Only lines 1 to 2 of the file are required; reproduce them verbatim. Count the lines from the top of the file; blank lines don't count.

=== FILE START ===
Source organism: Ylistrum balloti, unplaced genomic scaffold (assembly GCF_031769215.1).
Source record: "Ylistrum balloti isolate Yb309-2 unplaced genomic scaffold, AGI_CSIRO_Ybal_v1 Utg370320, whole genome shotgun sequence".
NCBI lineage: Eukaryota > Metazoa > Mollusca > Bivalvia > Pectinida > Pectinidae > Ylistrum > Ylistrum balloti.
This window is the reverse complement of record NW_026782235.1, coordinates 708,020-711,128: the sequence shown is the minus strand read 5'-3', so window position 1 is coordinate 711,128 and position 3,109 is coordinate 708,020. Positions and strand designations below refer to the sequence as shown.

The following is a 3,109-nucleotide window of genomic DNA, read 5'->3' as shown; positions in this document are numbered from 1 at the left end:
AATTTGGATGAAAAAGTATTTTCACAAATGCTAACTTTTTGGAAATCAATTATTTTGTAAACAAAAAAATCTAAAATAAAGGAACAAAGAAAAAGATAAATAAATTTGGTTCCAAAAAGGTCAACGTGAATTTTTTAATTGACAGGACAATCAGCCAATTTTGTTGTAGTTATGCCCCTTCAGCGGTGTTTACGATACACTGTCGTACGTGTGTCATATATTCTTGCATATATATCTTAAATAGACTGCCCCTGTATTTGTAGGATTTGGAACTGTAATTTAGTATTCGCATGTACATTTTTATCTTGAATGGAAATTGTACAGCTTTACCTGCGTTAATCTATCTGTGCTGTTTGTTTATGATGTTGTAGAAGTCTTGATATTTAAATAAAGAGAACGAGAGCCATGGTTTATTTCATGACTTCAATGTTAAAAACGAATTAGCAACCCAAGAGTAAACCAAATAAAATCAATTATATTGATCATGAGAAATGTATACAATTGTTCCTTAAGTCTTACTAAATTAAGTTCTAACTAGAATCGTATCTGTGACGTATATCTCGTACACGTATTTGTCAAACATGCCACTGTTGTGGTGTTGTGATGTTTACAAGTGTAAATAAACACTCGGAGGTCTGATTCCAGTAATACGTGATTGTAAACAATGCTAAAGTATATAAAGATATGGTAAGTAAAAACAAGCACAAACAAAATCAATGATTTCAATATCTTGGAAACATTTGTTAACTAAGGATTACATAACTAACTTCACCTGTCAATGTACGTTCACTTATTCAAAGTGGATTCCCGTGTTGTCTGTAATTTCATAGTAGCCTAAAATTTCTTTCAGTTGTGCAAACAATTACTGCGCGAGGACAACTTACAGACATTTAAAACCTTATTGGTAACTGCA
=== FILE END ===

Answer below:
Source organism: Ylistrum balloti, unplaced genomic scaffold (assembly GCF_031769215.1).
Source record: "Ylistrum balloti isolate Yb309-2 unplaced genomic scaffold, AGI_CSIRO_Ybal_v1 Utg370320, whole genome shotgun sequence".